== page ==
Gigs are to DJing what match day is to a sports team – the reason you do all the training, preparation, worrying, planning and everything else. They give you a focus, and help you figure out where you should be putting the work in to improve.
And of course, they’re where the most fun is! Nothing beats that moment where you and the crowd are all “in it together”, or indeed that second when the night ends and everyone stomps for “one more”.
But sometimes, we can’t get enough gigs, for whatever reason. Whether it’s because we’re unable to find regular events to play at, or for whatever reason this isn’t the right time to be “gigging”. Sometimes over all the years you spend with DJing as your hobby, gigs won’t be available to you.
So rather than letting this affect your motivation and morale, and allowing yourself to drift, why not consider doing one or more of the things on this list? These are all activities that can keep you enthusiastic and motivated about your DJing in those times when your diary does not have as many gigs as you’d prefer.
5 Alternatives to Playing Gigs
1. Make a mixtape
Mixtapes – recorded DJ mixes – are an important thing to make as a DJ. No, they won’t automatically get you bookings nowadays (it’s doubtful they ever did, to be honest), but nonetheless they show what you can do, they document where you are in your DJing, and they act a little like an “audio business card”.
Learn how the pros make and share mixtapes – Pro Mixtape Formula
Once you start to plan a mix, you will naturally begin to think about a musical theme, search for and collect the right music, make a playlist, plan transitions, and slowly turn your concept into the finished deal – ready to record, master, and share with the world. It’s a great way to stay motivated, and also a good way to promote yourself.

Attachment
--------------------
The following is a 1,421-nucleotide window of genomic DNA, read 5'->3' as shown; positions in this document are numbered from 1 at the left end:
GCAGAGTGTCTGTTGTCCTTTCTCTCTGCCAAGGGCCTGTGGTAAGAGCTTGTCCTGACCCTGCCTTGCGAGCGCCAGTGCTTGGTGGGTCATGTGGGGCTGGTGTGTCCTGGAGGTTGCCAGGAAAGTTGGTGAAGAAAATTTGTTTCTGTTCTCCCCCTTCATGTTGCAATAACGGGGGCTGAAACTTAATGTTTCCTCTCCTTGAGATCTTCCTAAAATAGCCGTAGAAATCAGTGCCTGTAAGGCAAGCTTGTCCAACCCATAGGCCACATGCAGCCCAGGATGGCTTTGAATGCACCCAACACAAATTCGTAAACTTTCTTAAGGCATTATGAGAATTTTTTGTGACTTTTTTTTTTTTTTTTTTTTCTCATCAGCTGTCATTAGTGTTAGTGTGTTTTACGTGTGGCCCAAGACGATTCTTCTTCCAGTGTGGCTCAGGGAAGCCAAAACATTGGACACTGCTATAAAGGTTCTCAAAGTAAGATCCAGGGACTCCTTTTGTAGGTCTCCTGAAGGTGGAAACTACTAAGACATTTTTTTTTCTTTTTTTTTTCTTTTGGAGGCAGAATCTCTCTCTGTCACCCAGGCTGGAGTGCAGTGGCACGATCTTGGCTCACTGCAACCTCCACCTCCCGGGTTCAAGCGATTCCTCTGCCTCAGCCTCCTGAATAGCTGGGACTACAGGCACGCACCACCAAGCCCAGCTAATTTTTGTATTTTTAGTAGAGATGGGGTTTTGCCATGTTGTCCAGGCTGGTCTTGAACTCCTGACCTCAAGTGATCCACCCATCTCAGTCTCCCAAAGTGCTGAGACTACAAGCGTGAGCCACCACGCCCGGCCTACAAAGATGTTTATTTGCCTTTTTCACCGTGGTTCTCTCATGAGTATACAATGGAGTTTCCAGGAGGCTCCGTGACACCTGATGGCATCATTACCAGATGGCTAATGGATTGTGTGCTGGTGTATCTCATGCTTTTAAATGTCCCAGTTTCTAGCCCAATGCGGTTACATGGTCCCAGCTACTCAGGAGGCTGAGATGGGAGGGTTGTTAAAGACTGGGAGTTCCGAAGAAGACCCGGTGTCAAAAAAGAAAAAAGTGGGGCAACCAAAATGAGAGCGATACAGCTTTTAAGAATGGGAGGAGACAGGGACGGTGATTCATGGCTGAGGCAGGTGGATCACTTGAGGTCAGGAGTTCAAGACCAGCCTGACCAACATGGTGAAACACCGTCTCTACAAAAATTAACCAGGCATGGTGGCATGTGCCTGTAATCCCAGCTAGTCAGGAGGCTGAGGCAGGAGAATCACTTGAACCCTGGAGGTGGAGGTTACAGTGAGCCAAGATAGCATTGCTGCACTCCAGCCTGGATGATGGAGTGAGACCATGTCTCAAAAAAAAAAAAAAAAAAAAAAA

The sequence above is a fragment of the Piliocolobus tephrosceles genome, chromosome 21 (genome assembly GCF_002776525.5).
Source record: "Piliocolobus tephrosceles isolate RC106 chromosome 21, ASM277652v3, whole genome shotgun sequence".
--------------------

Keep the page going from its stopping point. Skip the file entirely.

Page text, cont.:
2. Promote your own party
Nobody booking you? Then book yourself! Hire a venue and throw a party for all your friends. This is exactly the way I started my club DJing career, and it eventually led to me playing at Privilege in Ibiza, the biggest club in the world. Essentially my friends and I just put on a party every month, then every fortnight, then weekly, for 10 years – and everything else fell into place.
Think small. Better to play in a tiny bar that only holds 50 people, get 30 people to come, and have a great night, than throw a load of cash at a bigger venue to get the same 30 people rattling around it, wondering what the hell they’re doing there! (I am speaking from experience.)
Read this next: How To Throw Your First Party: A Guide For DJs
Also, get a friend to help you. Promoting can be hard work, even at this tiny level, and having two of you (and someone else to share the decks with) is a wise move. Talking of friends…
3. Invite a friend for a back-to-back DJ session
“We don’t really need a crowd to have a party / Just a funky beat and you to get it started, and oh / We’ll dance the night away…”
So sang Inner City on their seminal 1988 hit “Big Fun”. I have had so many great nights with a friend, each of us with a pile of our favourite music, sharing the decks, chatting music, and buzzing off our mixing together.